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  • Writer's pictureR.D. Lieberman,Consultant

Board Allows Claim Because Agency Did Not Understand Its Own Solicitation and Contract

In an interesting Armed Services Board of Contract Appeals case, the Board sustained a contractor’s claim for $962,020 for increased scope of work in creating technical manuals. Command Languages, Inc. d/b/a/ CLI Solutions, ASBCA No. 61216, Feb. 7, 2020. The contract was awarded by the Army Contracting Command for manuals for training the Afghanistan National Army to maintain armored vehicles.

The Army classifies equipment maintenance by four levels:

Level 10- Maintenance performed by the equipment operators

Level 20-Maintenance performed by the organizational unit which operates the equipment

Level 30-Tasks that are more than a unit can perform, including some refurbishing

Level 40-Maintenance that are performed at a national depot level, such as refurbishment and


When the Army considered new maintenance manuals for the Mobile Strive Force Vehicle (“MSFV”), Original Equipment Manufacturer (“OEM”) level 10 and level 20 manuals were already in use in Afghanistan, and had been translated into Dari and Pashtu. The Army did not have 30 and 40 level manuals to support more advanced training, and sought more accurately translated 30 and 40 level manuals that could more easily be understood by Afghan personnel. The 10 and 20 level manuals were written at 7th-10th grade reading level, and the Army wanted more accurately translated 30 and 40 level manuals but at a 3rd grade reading level. The Army’s goal was to procure technical manuals that would allow primarily people from an agrarian background with an average 3rd grade level of literacy the ability to look at a pictorial display and understand how to perform the maintenance tasks, thinking pictures would be easier to understand rather than using just words.

CLI came up with a low cost proposal, and prior to commencing performance, made it clear to the Army that it planned to “refer only” to level 10 and 30 manuals wherever possible to reduce its cost of performance. The idea was that CLI would reference (rather than reproducing) all remove and install tasks already in the 10 and 20 level manuals. During performance, the Government in the second Pre-Technical Manual (“PTM”) for the first time indicated that the work packages could not include references to the 10 and 20 level manuals. CLI considered this additional work involving 10 and 20 level manuals to be outside the scope of the contract, but prepared a plan to incorporate 10 and 20 level manuals into the 30 and 40 manuals. CLI submitted a claim for $962,020 for the increased scope of work, which the contracting officer denied.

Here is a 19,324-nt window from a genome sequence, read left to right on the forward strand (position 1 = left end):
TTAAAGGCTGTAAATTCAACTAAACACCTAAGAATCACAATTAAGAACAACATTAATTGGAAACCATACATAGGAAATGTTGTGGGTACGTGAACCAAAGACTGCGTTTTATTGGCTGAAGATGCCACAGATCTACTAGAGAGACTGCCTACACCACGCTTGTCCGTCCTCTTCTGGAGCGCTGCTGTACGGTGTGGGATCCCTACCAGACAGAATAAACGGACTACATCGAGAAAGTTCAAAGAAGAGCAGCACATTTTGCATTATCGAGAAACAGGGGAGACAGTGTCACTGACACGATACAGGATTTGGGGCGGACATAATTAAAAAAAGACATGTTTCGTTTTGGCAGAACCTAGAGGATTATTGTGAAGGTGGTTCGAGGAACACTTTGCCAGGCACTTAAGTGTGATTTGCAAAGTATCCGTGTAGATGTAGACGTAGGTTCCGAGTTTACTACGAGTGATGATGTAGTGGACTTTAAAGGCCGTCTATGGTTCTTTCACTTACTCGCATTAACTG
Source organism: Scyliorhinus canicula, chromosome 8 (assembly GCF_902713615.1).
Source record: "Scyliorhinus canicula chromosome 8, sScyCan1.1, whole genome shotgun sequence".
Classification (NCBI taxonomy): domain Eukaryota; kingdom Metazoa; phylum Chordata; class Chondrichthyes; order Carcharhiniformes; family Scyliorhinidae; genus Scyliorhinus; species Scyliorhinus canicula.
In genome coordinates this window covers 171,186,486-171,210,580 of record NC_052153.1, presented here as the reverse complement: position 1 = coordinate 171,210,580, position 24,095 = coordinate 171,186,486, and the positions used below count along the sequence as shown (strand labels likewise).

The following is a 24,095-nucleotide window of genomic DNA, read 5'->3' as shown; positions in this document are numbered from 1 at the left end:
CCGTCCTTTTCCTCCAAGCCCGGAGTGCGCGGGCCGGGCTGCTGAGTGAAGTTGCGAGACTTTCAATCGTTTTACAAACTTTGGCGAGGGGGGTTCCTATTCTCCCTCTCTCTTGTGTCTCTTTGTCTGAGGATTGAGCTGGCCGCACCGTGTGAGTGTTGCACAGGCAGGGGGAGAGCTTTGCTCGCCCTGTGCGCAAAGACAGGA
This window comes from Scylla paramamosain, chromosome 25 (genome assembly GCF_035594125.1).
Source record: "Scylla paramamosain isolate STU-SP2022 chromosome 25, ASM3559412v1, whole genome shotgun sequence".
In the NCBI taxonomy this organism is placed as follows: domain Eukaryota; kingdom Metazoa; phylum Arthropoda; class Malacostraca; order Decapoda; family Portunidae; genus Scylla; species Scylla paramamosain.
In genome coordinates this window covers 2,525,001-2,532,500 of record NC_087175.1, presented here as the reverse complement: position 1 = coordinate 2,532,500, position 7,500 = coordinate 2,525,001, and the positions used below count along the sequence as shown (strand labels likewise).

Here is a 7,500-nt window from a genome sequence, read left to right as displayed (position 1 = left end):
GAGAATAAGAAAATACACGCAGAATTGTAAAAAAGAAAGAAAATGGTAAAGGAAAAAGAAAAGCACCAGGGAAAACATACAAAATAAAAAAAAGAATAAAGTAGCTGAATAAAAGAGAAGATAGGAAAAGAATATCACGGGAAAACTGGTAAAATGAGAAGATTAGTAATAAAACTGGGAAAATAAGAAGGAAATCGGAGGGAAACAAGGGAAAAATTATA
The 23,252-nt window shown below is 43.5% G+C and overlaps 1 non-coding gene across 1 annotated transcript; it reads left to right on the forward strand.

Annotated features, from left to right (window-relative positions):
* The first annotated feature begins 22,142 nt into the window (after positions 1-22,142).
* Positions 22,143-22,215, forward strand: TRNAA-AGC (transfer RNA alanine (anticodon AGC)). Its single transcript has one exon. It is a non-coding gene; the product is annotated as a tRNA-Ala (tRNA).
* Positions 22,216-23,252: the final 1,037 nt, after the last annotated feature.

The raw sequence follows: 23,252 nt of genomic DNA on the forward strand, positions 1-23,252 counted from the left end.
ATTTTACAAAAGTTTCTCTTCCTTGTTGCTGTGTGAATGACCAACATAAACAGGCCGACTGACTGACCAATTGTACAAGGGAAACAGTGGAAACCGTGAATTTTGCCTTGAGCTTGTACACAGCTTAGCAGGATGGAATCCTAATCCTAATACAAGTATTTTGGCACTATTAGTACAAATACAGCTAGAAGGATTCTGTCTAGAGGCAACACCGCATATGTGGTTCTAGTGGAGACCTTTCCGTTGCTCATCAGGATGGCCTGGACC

The Board sustained the full claim, noting that “the plain terms of the statement of work excluded 10 and 20 level tasks. The contract required production of 30 and 40 level manuals and…no more.” The contract did not require CLI to achieve the Army’s goal, but only to create and produce simplified 30 and 40 level manuals at a third grade literacy. “Whatever aspirational goals the Army finds in the contract, without more, they did not bind CLI to performed work that was otherwise excluded from the contract.” The Army never articulated in the contract its desire to obtain simplified pictorial 10 and 20 level manuals—it only contracted for 30 and 40 level manuals. The Board noted that there was a specific pre-bid inquiry and an explicit answer by the Army prior to Army, a response that CLI could rely upon.

Takeaway: An Agency must understand the exact requirements in its own solicitation/statement of work and resulting contract. If the agency seeks work outside the scope of the written contract, the contract must be amended to include that work, and the contractor must be granted an equitable adjustment.

For other helpful suggestions on government contracting, visit:

Richard D. Lieberman’s FAR Consulting & Training at, and Mistakes in Government Contracting at

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